• loveit

    I loved reading this. She explains chronic illness very well. I am living with type 2 diabetes, COPD, Asthma, Common Variable Immune Deficiency. I take a lot of medications and most of my family give me “the look.” I feel like I am always having to explain myself. My feelings get hurt a lot due to the questions, comments, and stares.

  • Julie

    Awesome explanation. As with another comment, I have anxiety and depression. Going to work everyday, even though I love the people I work with, takes alot out of me. Come the weekend I don’t want to go out or do anything except recharge my batteries. My friends don;t understand why I never want to do anything.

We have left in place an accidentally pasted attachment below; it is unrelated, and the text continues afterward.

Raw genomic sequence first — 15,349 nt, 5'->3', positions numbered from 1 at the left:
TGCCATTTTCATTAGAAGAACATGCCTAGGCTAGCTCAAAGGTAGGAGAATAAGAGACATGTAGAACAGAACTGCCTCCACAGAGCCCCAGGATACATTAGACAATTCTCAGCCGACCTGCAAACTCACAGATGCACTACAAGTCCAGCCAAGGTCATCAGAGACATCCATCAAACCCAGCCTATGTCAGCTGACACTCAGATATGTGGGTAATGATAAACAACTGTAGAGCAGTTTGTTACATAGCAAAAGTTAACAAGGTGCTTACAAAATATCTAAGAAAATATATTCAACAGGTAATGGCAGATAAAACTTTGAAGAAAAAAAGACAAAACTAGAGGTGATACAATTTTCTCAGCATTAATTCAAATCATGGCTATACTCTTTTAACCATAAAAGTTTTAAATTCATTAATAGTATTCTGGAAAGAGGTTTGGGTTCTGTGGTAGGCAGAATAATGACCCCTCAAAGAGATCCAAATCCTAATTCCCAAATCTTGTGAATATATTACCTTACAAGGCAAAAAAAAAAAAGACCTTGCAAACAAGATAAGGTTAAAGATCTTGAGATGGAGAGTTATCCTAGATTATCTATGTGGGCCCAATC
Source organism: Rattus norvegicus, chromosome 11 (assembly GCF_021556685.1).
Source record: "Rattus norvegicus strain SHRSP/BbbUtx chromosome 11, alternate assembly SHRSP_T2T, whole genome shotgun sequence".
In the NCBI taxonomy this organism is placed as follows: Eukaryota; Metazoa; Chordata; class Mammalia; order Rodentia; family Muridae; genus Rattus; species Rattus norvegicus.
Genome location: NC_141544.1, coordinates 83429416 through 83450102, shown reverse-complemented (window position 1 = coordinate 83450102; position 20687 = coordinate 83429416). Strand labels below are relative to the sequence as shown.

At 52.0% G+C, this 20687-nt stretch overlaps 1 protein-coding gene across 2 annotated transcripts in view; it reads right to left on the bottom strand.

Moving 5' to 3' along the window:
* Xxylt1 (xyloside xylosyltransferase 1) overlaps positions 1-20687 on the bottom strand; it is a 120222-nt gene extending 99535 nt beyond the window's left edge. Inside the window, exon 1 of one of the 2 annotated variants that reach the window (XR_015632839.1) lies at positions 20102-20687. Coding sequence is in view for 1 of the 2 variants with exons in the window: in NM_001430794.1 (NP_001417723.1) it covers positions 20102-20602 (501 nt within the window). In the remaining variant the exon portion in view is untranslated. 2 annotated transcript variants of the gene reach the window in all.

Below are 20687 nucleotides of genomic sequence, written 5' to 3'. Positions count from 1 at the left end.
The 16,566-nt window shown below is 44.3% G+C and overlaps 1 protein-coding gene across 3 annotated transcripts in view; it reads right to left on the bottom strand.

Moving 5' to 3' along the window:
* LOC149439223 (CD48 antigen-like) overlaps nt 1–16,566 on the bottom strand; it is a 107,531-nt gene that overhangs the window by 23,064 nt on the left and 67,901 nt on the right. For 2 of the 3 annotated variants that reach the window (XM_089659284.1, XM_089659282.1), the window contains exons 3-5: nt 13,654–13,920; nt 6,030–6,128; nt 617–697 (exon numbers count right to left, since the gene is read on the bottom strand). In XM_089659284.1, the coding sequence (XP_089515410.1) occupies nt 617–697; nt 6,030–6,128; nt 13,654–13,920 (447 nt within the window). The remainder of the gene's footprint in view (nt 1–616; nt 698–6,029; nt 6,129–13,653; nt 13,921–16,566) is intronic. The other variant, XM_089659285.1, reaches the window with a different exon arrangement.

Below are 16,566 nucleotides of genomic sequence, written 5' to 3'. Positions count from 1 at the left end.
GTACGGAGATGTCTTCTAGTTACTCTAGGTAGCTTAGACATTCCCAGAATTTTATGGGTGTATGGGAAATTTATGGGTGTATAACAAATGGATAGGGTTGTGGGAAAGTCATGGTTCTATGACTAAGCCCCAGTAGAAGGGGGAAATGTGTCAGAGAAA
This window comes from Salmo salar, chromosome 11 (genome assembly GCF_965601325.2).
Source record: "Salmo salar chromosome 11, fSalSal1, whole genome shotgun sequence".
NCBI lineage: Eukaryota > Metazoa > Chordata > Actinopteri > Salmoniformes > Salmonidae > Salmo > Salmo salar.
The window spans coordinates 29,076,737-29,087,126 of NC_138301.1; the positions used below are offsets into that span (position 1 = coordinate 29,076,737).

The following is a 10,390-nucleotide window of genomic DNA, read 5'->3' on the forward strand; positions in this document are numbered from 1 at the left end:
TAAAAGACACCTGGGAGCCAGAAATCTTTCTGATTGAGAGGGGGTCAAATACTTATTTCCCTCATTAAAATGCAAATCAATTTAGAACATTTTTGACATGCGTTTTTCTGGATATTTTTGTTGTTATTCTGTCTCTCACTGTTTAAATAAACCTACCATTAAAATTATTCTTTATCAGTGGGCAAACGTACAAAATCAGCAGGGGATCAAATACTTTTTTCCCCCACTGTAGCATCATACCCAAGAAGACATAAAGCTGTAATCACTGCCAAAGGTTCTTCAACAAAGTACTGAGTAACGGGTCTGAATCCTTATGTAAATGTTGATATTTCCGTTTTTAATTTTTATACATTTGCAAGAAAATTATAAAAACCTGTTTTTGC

• Tracia Baxter Kilwien

    I too feel that the more I refer to or think of myself as ‘having’ (fit any chronic disease here) then I feel depressed and the thought of being ill becomes much of my thinking.

    The more I ignore the ‘tittle’, I have noticed I have longer stretches of happiness despite my diagnosis.

    I have practiced meditation or self hypnosis (as some refer to). While consciously focusing on my body healing with each inhale and exhale I make. I picture my body healing itself in all the wisdom it was created with on my inhale and on my exhale I picture healing going out from myself and to others.